An Author and COVID
The coronavirus has changed the world for nearly everyone as we try to control our fears, avoiding large indoor gatherings, work from home, and endure the whiplash of periodic lockdowns. As the author of three Hawaiian mystery stories—Death of a Messenger, Off the Grid, and Fire and Vengeance—I am fortunate to be able to continue working from home much as I have in the past.
That doesn’t mean that my writer’s life has been unaffected by the pandemic. On the “good” side, with limited options for diversion, I have even more time to write. The ability to leave the unpleasant reality of COVID for the fictional world my characters inhabit is a marvelous escape—one that (along with my wonderful wife) has kept me sane. Okay, mostly sane!
Along with more time to write, the pandemic has also given me more time to read other authors. Watchers by Dean Koontz is a great read, featuring Einstein, my favorite canine character in all of literature. Einstein puts my childhood favorite Lassie to shame. And what a tour de force in creativity. Kudos for Dean Koontz. I’ve finished all the John Rain books by Barry Eisler, several J. R. Ellis novels, and Robert Dugoni’s The Eighth Sister. My current read is Michael Connelly’s Fair Warning, in which he introduces a great new character and makes me tremble at the thought of submitting my DNA for genetic testing.
In many ways, the Internet has eased the way for writing in this COVID cellblock. The ability to perform instant research, view maps, and find new ideas has been a godsend. This vast virtual repository enables my research on guns, bombs, terrorists, and unusual ways to kill people! What does that say about our society? It also allows instantaneous communication with my agent, publicist, and publisher. It’s hard for me to imagine what writing in lockdown would be like if it weren’t for the Internet.
Still, there are serious downsides to this cloistered world in which we find ourselves. In writing this Hawaii series, I have typically visited the site of each scene I’ve conjured. I observed and often photographed places that I wanted to describe and hoped my readers would want to visit those places, too. For the foreseeable future, that is not possible. Thus, I miss the ability to wander around Hilo, Hawi, or Hawaii Volcanoes National Park, searching for settings and observing the colors, the oddities, and the details that I hope bring my words to life.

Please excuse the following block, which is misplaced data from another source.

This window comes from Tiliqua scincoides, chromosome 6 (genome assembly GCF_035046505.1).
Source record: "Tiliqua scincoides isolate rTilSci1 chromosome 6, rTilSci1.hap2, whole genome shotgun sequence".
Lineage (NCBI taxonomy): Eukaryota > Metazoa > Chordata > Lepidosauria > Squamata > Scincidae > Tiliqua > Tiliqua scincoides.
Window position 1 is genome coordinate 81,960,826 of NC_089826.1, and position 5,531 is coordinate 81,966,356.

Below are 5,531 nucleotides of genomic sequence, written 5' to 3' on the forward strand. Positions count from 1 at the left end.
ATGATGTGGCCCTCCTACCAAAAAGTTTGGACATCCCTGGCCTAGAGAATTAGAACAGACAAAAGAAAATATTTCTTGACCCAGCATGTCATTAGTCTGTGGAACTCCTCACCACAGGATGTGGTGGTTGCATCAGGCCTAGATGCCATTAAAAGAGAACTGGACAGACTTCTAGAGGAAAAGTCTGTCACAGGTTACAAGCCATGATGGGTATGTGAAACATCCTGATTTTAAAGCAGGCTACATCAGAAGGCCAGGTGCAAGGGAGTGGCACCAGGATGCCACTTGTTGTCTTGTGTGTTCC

Internet travel sites, Wikipedia pages, Google maps and street view, advertisements, and other online sources help compensate for the loss of direct observation. Travel guides and tourist pamphlets are sometimes useful. YouTube and other videos frequently can also provide details as does my reservoir of photographs from years past. You never know when a trip down memory lane will give birth to a new perspective.
COVID has also made personal interaction more complicated, and in some instances, impossible. I’ve lost the freedom to drop into a store, restaurant, library, or museum searching for a stimulating conversation. Opportunities for interviews with police officers, public officials, park rangers, and geologists are more constrained. I mourn not only the loss of information but also the opportunity to observe and interact with strange or unusual people who may become models for characters.
COVID has also turned thriller and mystery conventions into virtual events, diminishing personal interactions with fellow writers. Artists feed off one another's ideas and mutual support. Thus, it's hard to compensate for the inability to attend ThrillerFest or spend three days with law enforcement professionals at the Writer's Police Academy.
All of these limitations put a premium on an author’s imagination and creativity. When unable to observe directly, we must see with our mind’s eye. Doing so requires one to stretch the capacity to imagine what might be. I can only hope to keep my brain whirring so that someday I might achieve a creative sensation like Dean Koontz’s Watchers.